XRD, ENISA, Privacy, VPN, Outlook, Matrix
XRD: Scalable Messaging System with Cryptographic Privacy (@ usenix.org, PDF) - This one happens to be a great paper, because it also provides links to so many other older papers. It was also really refreshing, because I just realized that I've read many of those papers in the past. As example: Riposte, Vuvuzela, DC-Nets, Loopix, Alpenhorn). Also some references seem to be newer which I wasn't aware about because I haven't been that actively reading the publications were: Stadium, Karaoke, Atom, Pung. Based on the references mentioned in the XRD so I decided to also read the paper: Stadium: A Distributed Metadata-Private Messaging System (@ cs.stanford.edu, PDF). I also did read all the Session related documentation earlier and have been using session with a few contacts. But I really dislike the concept where they don't provide unlimited virtual identities in the same client. While thinking about all this, I also tweeted: "The only reasons why I would expect anyone marketing truly private communication platform is that, the users pay for it, or that they'll need more cover traffic to mix their traffic with."
Summer reading: ENISA - ENCRYPTED TRAFFIC ANALYSIS (@ enisa.europa.eu) - Use Cases & Security Challenges. Covering Traffic Analysis, Feature Extraction, Protocol Classification, Application Type Classification, Application Identification, Encrypted Traffic Analysis using Fingerprinting. File fingerprinting, website fingerprinting, device identification, location estimation. DNS tunneling. Improper practices and their impact.
Briar - It would be so nice, if Briar would support uni-directional session initiation. But it's true, that in technical terms and on some level that weakens privacy by allowing someone to initiate session without your approval. Is it meaningful or not, remains to be questionable. Of course it also highly depends on thread model, as always. If Briar would allow unlimited identities, it could be possible to select per identity if it allows anonymous / pseudonymous / non-mutually unverified sessions to be started or not.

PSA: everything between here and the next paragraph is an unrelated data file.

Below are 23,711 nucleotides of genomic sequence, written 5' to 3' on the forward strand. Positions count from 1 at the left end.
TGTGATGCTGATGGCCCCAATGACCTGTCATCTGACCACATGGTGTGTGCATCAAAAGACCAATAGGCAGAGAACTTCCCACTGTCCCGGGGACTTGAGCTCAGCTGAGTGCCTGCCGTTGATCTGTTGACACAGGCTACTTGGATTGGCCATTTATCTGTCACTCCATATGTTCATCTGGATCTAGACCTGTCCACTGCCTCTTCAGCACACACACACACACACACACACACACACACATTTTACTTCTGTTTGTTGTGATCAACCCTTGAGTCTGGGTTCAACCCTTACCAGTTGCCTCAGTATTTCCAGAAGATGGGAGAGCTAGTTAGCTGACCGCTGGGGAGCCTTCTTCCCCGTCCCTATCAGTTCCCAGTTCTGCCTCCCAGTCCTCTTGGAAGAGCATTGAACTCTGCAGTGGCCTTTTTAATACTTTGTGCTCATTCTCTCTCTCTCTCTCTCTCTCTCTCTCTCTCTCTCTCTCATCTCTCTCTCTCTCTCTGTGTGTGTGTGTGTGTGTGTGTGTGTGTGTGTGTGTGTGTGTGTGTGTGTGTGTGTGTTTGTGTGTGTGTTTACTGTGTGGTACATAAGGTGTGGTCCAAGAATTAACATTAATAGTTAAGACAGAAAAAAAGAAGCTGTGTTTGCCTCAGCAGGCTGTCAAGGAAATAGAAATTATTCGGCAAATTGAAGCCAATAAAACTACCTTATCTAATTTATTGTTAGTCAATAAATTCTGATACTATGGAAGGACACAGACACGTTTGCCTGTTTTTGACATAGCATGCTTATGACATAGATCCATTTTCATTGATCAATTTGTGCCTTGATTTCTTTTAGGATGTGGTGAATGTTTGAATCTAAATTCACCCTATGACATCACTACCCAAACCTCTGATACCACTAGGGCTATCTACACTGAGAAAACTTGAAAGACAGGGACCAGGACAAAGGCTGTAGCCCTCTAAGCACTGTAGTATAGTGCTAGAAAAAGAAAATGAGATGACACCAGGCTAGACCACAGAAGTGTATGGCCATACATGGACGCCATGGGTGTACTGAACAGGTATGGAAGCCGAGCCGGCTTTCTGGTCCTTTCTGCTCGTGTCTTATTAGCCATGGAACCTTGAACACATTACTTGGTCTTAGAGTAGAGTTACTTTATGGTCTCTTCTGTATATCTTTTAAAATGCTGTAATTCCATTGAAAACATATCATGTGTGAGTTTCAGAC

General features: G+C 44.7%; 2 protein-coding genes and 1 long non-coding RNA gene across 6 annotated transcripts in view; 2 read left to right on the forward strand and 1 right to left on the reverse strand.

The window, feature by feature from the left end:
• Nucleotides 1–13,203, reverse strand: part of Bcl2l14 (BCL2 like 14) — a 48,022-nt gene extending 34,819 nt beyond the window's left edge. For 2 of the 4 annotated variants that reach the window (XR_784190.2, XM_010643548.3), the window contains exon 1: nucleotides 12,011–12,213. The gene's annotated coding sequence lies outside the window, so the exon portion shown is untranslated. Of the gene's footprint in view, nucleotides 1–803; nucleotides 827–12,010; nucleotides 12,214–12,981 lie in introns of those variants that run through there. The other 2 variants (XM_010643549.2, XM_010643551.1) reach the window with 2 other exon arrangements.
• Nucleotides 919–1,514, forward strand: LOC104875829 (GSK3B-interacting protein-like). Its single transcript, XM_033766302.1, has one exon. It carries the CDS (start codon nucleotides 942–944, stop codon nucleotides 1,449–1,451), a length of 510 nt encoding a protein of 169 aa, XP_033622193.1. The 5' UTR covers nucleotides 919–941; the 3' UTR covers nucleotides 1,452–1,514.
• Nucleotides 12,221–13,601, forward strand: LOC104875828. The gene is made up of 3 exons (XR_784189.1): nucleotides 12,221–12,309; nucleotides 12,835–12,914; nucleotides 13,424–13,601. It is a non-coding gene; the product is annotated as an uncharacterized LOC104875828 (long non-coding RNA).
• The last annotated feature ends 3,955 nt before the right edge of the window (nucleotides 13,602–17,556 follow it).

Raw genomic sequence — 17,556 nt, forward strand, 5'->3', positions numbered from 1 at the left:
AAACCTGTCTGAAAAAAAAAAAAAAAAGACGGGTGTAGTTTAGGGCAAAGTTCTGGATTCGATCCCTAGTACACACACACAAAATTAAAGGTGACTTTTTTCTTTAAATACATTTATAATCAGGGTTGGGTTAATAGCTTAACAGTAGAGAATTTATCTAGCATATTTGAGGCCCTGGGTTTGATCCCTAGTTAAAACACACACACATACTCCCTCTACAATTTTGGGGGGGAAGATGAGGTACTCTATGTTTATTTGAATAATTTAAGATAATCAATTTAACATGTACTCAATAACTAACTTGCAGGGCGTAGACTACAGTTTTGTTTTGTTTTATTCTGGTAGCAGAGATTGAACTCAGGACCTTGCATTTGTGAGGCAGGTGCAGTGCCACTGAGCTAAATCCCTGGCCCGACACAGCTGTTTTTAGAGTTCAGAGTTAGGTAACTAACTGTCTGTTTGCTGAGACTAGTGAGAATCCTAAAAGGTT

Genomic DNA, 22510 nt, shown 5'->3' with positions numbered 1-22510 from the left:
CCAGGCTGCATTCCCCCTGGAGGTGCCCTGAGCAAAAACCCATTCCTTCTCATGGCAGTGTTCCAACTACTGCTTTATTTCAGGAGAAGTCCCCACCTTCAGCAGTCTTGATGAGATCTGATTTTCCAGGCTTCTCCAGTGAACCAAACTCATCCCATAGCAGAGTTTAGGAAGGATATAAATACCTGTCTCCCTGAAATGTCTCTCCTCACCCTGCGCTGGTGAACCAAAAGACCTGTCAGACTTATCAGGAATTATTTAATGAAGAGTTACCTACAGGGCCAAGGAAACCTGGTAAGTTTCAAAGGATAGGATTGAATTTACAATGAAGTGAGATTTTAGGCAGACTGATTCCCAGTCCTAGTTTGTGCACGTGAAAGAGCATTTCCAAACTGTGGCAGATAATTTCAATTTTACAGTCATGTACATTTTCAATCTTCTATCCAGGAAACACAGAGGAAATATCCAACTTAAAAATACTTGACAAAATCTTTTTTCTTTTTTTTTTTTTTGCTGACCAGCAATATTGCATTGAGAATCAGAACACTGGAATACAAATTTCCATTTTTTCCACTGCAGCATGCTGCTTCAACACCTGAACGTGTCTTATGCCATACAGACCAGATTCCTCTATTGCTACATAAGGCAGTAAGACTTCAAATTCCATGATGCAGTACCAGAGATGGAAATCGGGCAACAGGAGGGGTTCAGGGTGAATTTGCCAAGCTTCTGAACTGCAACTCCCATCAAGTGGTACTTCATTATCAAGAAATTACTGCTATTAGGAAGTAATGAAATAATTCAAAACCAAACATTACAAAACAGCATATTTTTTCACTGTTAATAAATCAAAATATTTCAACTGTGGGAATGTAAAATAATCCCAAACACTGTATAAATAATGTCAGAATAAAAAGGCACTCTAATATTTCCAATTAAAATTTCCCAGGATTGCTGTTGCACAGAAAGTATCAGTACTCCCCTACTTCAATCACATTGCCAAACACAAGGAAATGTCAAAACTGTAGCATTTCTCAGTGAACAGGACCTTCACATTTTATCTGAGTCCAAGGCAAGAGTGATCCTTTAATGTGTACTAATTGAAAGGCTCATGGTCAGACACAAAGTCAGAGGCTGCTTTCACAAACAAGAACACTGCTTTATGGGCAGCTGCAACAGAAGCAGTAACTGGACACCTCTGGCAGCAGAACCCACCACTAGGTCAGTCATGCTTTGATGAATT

I can fully agree with most of people. Generally most of software is absolutely nightmarish from privacy perspective. Privacy and security aren't in the development objectives of most of companies and their products.
Configure Mac OS X to use external exFAT drive with Time Machine. Who said it's easy? Ok, it's relatively easy terminal task to configure the volumes and so on, for Linux user. But I'm pretty sure that most of Windows and especially Mac users would fail with the task. Many don't know how to operate in terminal at all, nor know how to work with operating systems in general.
ExpressVPN Lightway (@ expressvpn.com) - Read a few articles about it. Which all seemed like snake oil. Wondering if there are any good articles out there. Cipher being used for encryption and network IP address changes / network packet-loss has nothing to do with each other.
Just concluded (once again) the fact that people don't really care about privacy or security at all (except very small group). Most couldn't care less, they just want things to be simple and working. It's all just about priorities.
Data integrity is something which is at times clearly over appreciated. If data integrity is bad, which is easier. Finding and fixing the bad data source, or just removing / relaxing integrity checks? - I'll leave it to the reader to guess which option is more popular and widely used.
Microsoft Outlook, so much bleeping stuff. Email alias management broken, email from headers broken, mobile app email preferences broken. What kind of bleep creates this kind of bleeping services. - Of course the next question is, who's so totally bleeped that uses such a bleeping bleep service. - Perfect example of cloud services which are so bleeped. At least with some other services the contact on the other end would say like oh bleep, and around five minutes later the reply would be, it's probably fixed, can you confirm. - Great example of situation where using a simple and easy to use service, causes more trouble than self hosting and running your completely own infrastructure and systems, with own configs. Meh. - Secondary question - Why complaining about data integrity issues are always takes months or years and then the complaining starts. Why it didn't start in hour or day after the problem actually started? - This delay often leads to situation where there's nothing to do, or there's extra fixup code being applied retroactively which is horrible solution. When program contains more temporary hot fixes than real production code, that's a joy. At some point the fix code starts to cause problems, which might require extra fixes. Smile.
Matrix.org - Buggy. Element.io - Buggy. Sometimes I just feel like it doesn't matter if your code is really bad, because so is everyone else's as well.